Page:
Wednesday, October 19, 2005

Emotional importance vs. Logical importance

I had a discussion with my girlfriend (I adore her, even though she uses the lens flare filter) a while back, about the fact that we both are the kind of person that always tends to show up 5 to 10 minutes late to every meeting, and why we do it.

My general theory had (up to that point) been that, because of my positive attitude, I tend to underestimate the time required to do things. My dear lady friend had another theory, though – a more simple one, and one that was unfortunately less flattering on our characters. Simply that we don’t feel that it is important to get to places on time.

This is quite a problem. It’s often we forget that we are emotional, not logical creatures. I don’t FEEL that it’s important, therefore I don’t do it. I feel that I can get away with being 10 minutes late, therefore I try to accomplish things I feel are more important before going to the meeting or whatever. If there was a feeling of importance attached to being on time, I would be on time.

I had flown over 20 times before I missed my first flight – of course it was due to the fact that flying had become very ordinary and had less of an elevated sense of importance attached to it. I missed it, because I no longer had the nagging feeling that said “It’s important not to miss the flight, you should be there at least 30 minutes before the gate closes”. My logic had stayed intact, but my emotions about it had changed, which is what allowed me to miss the flight.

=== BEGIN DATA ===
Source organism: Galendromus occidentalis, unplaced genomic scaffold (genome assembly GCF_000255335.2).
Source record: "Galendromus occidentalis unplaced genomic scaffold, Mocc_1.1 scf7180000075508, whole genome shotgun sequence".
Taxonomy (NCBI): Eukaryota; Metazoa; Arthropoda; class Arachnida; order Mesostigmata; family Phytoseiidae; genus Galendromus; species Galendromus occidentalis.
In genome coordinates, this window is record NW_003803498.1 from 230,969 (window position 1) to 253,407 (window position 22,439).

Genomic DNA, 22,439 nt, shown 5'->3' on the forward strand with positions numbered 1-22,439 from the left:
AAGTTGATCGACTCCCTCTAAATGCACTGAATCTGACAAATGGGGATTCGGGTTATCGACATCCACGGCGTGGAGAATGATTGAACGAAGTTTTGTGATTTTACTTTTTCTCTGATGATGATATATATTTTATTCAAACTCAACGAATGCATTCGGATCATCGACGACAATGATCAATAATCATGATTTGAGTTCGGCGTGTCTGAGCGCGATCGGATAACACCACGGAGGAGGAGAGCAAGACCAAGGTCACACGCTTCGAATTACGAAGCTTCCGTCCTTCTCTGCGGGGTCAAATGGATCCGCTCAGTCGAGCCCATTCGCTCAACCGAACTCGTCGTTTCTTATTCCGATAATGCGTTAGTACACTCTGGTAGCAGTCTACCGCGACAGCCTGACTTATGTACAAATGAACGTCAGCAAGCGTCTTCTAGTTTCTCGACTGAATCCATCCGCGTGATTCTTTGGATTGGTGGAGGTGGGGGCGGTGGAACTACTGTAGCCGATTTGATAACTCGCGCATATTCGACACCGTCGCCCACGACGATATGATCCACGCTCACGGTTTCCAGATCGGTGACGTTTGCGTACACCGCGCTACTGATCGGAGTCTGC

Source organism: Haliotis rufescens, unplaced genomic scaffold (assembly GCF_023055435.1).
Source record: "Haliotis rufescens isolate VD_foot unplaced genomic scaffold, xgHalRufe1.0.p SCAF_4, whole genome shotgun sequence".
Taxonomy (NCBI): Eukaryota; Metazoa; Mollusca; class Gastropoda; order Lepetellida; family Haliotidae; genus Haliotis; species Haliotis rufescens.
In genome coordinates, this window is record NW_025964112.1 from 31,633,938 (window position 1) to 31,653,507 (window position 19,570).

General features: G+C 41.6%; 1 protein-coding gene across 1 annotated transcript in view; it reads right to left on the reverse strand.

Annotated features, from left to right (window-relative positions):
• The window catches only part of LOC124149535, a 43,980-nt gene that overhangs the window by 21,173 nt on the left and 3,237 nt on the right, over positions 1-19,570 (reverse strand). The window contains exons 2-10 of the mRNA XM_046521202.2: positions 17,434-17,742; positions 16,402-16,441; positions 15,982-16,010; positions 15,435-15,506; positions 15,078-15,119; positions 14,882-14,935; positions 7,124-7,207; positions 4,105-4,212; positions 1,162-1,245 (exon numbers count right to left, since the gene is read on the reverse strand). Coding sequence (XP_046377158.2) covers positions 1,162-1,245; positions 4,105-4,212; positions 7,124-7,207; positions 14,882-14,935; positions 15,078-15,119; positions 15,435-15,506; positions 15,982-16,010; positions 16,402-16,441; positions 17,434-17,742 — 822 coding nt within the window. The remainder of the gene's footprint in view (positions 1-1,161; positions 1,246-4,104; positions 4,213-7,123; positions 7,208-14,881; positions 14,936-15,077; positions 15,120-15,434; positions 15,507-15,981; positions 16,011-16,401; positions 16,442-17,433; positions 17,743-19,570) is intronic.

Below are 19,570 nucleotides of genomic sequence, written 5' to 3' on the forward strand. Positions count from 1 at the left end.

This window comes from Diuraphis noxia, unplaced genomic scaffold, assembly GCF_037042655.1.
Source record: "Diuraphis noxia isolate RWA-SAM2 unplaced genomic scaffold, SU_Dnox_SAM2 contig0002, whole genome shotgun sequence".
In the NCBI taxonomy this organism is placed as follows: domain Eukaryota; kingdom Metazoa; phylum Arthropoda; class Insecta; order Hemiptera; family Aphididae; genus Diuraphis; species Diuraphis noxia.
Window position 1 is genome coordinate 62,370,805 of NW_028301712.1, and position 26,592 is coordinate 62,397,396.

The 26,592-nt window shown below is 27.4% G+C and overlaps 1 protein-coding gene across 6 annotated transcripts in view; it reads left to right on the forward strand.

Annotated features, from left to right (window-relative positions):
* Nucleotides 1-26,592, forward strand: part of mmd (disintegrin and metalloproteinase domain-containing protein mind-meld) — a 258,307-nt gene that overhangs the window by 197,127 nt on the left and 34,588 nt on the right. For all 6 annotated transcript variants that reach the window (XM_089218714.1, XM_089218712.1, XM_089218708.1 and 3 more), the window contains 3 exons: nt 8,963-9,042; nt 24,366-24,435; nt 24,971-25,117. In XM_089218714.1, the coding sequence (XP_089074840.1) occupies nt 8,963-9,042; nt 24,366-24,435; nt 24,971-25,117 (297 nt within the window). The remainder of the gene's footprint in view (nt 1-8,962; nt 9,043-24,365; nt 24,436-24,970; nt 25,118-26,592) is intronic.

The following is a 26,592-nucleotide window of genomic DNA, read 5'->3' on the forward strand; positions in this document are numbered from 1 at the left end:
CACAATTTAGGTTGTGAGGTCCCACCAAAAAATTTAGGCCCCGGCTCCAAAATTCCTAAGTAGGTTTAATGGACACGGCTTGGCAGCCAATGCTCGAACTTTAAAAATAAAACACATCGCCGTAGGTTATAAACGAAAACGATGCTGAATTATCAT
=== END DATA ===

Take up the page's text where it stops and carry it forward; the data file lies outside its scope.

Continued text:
“Being on time” is not the only aspect of my life affected by this phenomena. Five other things that springs to mind are “Go to sleep early and get up early”, “Have good eating habits”, “save money” and “Exercise regularly”. We all *know* that these things are important – that’s good common sense - but we don’t actually always *feel* they are important.

Hmmmm. Expect more blog entries about this soon.